III
Protocol or Basic Statements?

(A) THE PROBLEM-SITUATION

We have seen that by capturing what it is for a theory to be scientific, Popper rehabilitated metaphysics. Let us point out that Popper's criterion clearly weakens the constraint imposed on scientific hypotheses—from decidability to one-sided refutability. Hence any criticism leveled at the notion of falsifiability is tantamount to an attack on empiricism as a whole, whether it be of the neopositivist or of the Popperian kind. This is why I have decided to single out the hypothetico-deductivist scheme, namely H, p } q, or equivalently [H ⇒ (p→q)], as the expression of the very essence of rational empiricism; where: H is a scientific system, p a description of boundary conditions and q an observational prediction; it being understood that both p and q are decidable statements. It was therefore natural for any critique of this scheme to be directed at at least one of its three fundamental aspects; namely:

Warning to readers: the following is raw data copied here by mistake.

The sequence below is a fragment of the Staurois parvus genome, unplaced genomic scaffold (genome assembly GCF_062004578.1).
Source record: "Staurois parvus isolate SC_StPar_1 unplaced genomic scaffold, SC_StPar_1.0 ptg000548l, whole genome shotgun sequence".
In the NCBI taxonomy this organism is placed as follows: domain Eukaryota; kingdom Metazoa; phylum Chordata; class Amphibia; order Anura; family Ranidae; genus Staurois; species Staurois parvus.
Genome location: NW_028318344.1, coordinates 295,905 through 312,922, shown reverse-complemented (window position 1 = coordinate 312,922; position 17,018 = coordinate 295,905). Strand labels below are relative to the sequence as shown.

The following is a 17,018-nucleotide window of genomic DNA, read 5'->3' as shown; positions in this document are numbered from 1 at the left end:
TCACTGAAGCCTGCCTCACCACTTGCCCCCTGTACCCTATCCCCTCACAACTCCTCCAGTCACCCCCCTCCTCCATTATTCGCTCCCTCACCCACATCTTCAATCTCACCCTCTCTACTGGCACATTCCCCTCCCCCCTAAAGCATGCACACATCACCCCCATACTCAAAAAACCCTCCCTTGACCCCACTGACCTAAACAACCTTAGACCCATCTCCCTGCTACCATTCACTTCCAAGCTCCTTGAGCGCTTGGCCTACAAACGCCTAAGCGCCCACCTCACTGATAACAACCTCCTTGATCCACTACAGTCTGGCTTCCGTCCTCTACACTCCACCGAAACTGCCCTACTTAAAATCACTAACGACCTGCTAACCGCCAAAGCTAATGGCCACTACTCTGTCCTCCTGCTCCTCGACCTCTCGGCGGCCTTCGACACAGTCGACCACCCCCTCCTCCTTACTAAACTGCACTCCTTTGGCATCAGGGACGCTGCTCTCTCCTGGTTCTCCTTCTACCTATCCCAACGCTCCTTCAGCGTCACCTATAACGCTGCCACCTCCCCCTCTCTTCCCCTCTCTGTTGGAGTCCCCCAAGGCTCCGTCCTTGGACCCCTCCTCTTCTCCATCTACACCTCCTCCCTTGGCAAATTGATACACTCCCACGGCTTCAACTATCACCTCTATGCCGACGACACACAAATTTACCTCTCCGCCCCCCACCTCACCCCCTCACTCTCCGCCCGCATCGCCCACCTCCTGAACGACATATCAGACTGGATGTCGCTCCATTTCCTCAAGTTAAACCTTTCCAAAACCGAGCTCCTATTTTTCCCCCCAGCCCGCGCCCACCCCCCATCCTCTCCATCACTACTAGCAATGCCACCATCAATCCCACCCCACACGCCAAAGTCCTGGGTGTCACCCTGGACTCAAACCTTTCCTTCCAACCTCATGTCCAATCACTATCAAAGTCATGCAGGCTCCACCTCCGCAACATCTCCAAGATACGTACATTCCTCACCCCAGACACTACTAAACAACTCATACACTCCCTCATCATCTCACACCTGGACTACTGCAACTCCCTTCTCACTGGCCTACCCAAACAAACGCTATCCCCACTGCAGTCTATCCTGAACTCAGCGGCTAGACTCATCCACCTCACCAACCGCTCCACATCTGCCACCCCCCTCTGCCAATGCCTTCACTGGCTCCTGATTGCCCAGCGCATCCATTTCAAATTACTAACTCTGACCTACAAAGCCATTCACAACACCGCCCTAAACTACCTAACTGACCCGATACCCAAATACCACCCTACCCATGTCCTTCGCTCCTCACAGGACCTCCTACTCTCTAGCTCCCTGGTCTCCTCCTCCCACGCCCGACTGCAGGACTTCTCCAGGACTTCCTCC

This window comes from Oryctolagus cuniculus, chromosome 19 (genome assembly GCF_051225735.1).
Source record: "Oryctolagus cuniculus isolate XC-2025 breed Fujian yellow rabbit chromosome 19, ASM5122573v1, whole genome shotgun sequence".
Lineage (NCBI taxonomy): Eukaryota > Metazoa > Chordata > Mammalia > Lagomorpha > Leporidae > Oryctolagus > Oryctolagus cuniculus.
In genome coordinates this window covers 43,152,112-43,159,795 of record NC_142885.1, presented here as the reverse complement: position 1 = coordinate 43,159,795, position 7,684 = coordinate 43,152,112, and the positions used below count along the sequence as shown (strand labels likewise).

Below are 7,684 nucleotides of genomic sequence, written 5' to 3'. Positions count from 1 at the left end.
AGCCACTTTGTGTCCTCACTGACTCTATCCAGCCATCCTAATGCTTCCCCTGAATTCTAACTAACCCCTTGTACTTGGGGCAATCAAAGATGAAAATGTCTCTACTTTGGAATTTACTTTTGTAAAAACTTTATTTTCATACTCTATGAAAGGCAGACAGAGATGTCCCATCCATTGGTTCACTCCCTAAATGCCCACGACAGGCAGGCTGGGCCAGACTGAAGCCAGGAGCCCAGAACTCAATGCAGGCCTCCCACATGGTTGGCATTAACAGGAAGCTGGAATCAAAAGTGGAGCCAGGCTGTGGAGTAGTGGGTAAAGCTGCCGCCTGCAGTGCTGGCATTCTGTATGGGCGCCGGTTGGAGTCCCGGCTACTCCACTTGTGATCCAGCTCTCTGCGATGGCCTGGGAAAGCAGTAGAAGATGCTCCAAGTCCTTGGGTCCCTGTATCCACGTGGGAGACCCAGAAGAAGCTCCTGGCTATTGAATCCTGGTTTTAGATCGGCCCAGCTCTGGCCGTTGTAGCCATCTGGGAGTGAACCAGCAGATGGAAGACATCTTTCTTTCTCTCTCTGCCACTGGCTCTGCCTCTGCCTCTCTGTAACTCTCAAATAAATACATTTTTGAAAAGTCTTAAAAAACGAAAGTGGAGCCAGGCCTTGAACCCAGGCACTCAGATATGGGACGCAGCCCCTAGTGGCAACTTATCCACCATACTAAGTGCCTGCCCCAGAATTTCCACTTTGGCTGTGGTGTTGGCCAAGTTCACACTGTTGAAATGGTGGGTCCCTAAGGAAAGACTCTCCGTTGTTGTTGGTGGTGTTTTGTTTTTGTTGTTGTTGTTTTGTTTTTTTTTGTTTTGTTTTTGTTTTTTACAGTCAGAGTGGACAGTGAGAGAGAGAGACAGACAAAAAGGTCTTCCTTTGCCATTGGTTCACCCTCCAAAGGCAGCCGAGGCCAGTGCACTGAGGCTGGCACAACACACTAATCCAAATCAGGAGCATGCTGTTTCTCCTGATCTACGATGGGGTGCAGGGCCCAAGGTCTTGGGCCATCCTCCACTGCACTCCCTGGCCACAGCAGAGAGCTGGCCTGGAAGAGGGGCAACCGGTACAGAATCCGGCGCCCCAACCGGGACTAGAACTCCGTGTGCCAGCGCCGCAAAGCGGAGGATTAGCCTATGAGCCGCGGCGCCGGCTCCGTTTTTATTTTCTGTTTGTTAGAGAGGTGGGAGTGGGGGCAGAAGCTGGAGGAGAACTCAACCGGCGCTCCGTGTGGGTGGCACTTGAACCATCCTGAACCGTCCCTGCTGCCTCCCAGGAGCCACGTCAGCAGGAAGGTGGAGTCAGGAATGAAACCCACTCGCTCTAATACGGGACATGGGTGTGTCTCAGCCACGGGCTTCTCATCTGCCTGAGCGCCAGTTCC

(i) the structure of the hypothesis H, which has given rise to problems
like those of Duhem-Quine, of the adjustment of parameters and of the dis-
tinction between analytic and synthetic propositions;

(ii) the nature of the inferential relation }; whence the question whether
a 'deviant' rather than classical logic might not be more appropriate for
dealing with empirical theories;

(iii) the status of the statement (p → q), or rather of its negation (p⋀¬q);
whence the problem of the reliability of the empirical basis.

In this section we shall start by addressing the third problem, namely that posed by the status of the empirical basis. We have just seen that a hypothesis H is to be considered scientific iff it is refutable by a so-called basic statement b; i.e. iff H ⇒ ¬b, where: b is of the form b ≡ (p⋀¬q), p describes some initial conditions and q expresses a prediction. Should H be

-29-

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